What does the Bible say about Spiritual Gifts?
“Now about spiritual gifts I do not want you to be ignorant.”
I Corinthians 12:1
Definition: a spiritual gift is a special ability, given by the Holy Spirit to every believer at their conversion, to be used to minister to others and therefore build up the body of Christ.
- Only believers have spiritual gifts. I Corinthians 2:14
- Every Christian has at least one gift. I Corinthians 12:7
- No one receives all the gifts. I Corinthians 12:27-30
- No single gift is given to everyone. I Corinthians 12:29-30
- You can’t earn a spiritual gift. Ephesians 4:7
- The Holy Spirit decides what gifts I get. I Corinthians 12:11
- The gifts I’m given are permanent. Romans 11:29
- I am to use/develop the gifts God gives me. I Timothy 4:14
- It’s a sin to waste the gifts God gave me. I Corinthians 4:1-2; Matthew 25:14-30
- Using my gifts glorifies God and grows me. John 15:8
The Purpose of Spiritual Gifts
- Not for my benefit, but for others. I Peter 4:10
- To produce maturity and stability in our church family. Ephesians 4:11, 13-14
Administration (organization): the ability to recognize gifts of others and recruit them to a ministry; to organize and manage people, resources, and time for effective ministry; to coordinate many details and execute the plans of leadership.
Apostleship (church planter): the ability to start new churches/ministries and oversee their development.
Craftsmanship: the ability to creatively design and/or construct items to be used for ministry.
Creative Communication: the ability to communicate God’s truth through a variety of art forms.
Discernment: the ability to distinguish right from wrong, truth from error, and to give an immediate evaluation based on God’s Word; to discern whether the source of an experience is Satan, self, or God’s Spirit.
Encouragement: the ability to motivate God’s people to apply and act on biblical principles, especially when they are discouraged or wavering in their faith; the ability to bring out the best in others and challenge them to develop their potential.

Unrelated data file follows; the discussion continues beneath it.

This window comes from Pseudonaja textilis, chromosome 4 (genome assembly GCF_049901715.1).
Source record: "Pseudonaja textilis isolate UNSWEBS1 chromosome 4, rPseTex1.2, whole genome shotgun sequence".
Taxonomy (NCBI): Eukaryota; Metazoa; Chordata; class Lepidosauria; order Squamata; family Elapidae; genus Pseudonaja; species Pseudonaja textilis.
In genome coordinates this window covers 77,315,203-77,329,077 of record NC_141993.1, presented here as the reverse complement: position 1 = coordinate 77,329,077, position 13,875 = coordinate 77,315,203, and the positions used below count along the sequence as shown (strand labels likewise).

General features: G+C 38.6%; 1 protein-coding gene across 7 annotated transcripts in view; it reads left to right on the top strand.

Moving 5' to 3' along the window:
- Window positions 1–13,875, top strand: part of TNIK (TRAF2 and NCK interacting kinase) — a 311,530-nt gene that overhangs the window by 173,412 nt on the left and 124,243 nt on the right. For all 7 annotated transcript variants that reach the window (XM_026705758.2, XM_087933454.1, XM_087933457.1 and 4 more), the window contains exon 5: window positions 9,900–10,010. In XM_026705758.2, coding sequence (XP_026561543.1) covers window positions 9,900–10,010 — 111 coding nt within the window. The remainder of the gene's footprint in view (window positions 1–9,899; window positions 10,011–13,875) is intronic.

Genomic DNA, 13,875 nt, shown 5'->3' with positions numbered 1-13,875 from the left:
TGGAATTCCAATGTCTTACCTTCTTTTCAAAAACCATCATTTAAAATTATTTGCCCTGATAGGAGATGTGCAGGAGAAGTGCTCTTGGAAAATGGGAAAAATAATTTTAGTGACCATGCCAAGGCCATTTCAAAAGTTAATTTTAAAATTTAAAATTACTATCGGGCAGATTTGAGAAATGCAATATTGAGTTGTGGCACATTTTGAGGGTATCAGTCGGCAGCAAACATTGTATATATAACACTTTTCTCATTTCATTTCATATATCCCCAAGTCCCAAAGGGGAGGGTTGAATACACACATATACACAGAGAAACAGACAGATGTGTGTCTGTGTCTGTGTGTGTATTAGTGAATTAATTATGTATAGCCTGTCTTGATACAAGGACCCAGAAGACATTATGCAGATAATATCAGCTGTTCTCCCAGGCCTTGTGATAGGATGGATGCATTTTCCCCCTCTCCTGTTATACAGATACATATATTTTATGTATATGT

Evangelism: the ability to communicate the Good News of Jesus Christ to unbelievers in a positive, non-threatening way; to sense opportunities to share Jesus Christ and lead people to respond with faith.
Faith: the ability to trust God for what cannot be seen and to act on God’s promise, regardless of what the circumstances indicate; the willingness to risk failure in pursuit of a God-given vision, expecting God to handle the obstacles.
Giving: the ability to generously contribute material resources and/or money beyond the 10% tithe so that the Body may grow and be strengthened; to earn and manage money so it may be given to support the ministry of others.
Helps (service): the ability to recognize unmet needs in the church family and take the initiative to provide practical assistance quickly, cheerfully, and without a need for recognition.
Hospitality: the ability to make others, especially strangers, feel warmly welcomed, accepted, and comfortable in the church family; to coordinate factors that promote fellowship.
Intercession: the ability to pray for the needs of others in the church family over extended periods of time on a regular basis; to persist in prayer and not be discouraged until the answer arrives.
Knowledge: the ability to discover, collect, analyze, and organize information that is vital to individual believers or the entire church family; to comprehend a large amount of information and provide it when needed for effective decision making.
Leadership: the ability to clarify and communicate the purpose and direction (vision) of a ministry in a way that attracts others to get involved: to motivate others by example to work together in accomplishing a ministry goal.
Mercy: the ability to detect hurt and empathize with those who are suffering in the church family; to provide compassionate and cheerful support to those experiencing distress, crisis, or pain.
Preaching (prophecy): the ability to publicly communicate God’s Word in an inspired way that convinces unbelievers and both challenges and comforts believers; to persuasively declare God’s Will.
Pastoring (shepherding): the ability to care for the spiritual needs of a group of believers and equip them for ministry; to nurture a small group in spiritual growth and assume responsibility for their spiritual welfare.
Teaching: the ability to educate God’s people by clearly explaining and applying the Bible in a way that causes them to learn; to equip and train other believers for ministry.
Wisdom: the ability to understand God’s perspective on life situations and share those insights in a simple, understandable way; to explain what to do and how to do it.